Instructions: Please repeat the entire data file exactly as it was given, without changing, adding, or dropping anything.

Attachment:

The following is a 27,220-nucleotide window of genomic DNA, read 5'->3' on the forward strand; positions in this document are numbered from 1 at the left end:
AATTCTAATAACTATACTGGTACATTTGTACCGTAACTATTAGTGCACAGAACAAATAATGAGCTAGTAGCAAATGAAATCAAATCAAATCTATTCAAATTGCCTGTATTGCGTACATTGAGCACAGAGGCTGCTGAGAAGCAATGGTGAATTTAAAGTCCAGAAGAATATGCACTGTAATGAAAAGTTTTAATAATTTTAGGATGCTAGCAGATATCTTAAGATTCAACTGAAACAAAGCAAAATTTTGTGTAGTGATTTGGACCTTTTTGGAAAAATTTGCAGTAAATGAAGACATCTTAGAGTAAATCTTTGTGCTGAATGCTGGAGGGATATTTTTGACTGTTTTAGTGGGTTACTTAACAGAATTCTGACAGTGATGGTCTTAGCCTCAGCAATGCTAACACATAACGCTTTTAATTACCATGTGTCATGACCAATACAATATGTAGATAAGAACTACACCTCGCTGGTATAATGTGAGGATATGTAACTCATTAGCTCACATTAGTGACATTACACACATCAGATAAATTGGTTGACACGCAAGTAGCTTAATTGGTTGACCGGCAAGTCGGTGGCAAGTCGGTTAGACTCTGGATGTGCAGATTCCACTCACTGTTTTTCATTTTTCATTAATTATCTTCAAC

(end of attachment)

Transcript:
The following is a 27,220-nucleotide window of genomic DNA, read 5'->3' on the forward strand; positions in this document are numbered from 1 at the left end:
AATTCTAATAACTATACTGGTACATTTGTACCGTAACTATTAGTGCACAGAACAAATAATGAGCTAGTAGCAAATGAAATCAAATCAAATCTATTCAAATTGCCTGTATTGCGTACATTGAGCACAGAGGCTGCTGAGAAGCAATGGTGAATTTAAAGTCCAGAAGAATATGCACTGTAATGAAAAGTTTTAATAATTTTAGGATGCTAGCAGATATCTTAAGATTCAACTGAAACAAAGCAAAATTTTGTGTAGTGATTTGGACCTTTTTGGAAAAATTTGCAGTAAATGAAGACATCTTAGAGTAAATCTTTGTGCTGAATGCTGGAGGGATATTTTTGACTGTTTTAGTGGGTTACTTAACAGAATTCTGACAGTGATGGTCTTAGCCTCAGCAATGCTAACACATAACGCTTTTAATTACCATGTGTCATGACCAATACAATATGTAGATAAGAACTACACCTCGCTGGTATAATGTGAGGATATGTAACTCATTAGCTCACATTAGTGACATTACACACATCAGATAAATTGGTTGACACGCAAGTAGCTTAATTGGTTGACCGGCAAGTCGGTGGCAAGTCGGTTAGACTCTGGATGTGCAGATTCCACTCACTGTTTTTCATTTTTCATTAATTATCTTCAAC